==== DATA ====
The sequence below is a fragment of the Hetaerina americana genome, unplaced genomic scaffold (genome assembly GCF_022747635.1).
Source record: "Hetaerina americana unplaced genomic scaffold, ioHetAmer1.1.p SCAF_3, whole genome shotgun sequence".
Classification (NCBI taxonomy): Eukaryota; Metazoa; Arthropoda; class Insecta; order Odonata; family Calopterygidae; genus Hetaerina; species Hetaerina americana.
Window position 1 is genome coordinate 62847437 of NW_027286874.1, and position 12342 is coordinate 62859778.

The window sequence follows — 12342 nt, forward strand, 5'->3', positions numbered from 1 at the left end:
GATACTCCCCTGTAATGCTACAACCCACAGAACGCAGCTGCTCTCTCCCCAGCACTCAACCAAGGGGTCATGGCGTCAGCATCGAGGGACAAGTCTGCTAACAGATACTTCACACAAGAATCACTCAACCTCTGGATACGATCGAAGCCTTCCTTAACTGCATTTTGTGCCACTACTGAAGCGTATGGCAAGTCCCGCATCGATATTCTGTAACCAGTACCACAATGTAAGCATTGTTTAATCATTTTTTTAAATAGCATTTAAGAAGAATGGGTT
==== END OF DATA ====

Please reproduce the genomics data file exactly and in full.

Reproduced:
The sequence below is a fragment of the Hetaerina americana genome, unplaced genomic scaffold (genome assembly GCF_022747635.1).
Source record: "Hetaerina americana unplaced genomic scaffold, ioHetAmer1.1.p SCAF_3, whole genome shotgun sequence".
Classification (NCBI taxonomy): Eukaryota; Metazoa; Arthropoda; class Insecta; order Odonata; family Calopterygidae; genus Hetaerina; species Hetaerina americana.
Window position 1 is genome coordinate 62847437 of NW_027286874.1, and position 12342 is coordinate 62859778.

The window sequence follows — 12342 nt, forward strand, 5'->3', positions numbered from 1 at the left end:
GATACTCCCCTGTAATGCTACAACCCACAGAACGCAGCTGCTCTCTCCCCAGCACTCAACCAAGGGGTCATGGCGTCAGCATCGAGGGACAAGTCTGCTAACAGATACTTCACACAAGAATCACTCAACCTCTGGATACGATCGAAGCCTTCCTTAACTGCATTTTGTGCCACTACTGAAGCGTATGGCAAGTCCCGCATCGATATTCTGTAACCAGTACCACAATGTAAGCATTGTTTAATCATTTTTTTAAATAGCATTTAAGAAGAATGGGTT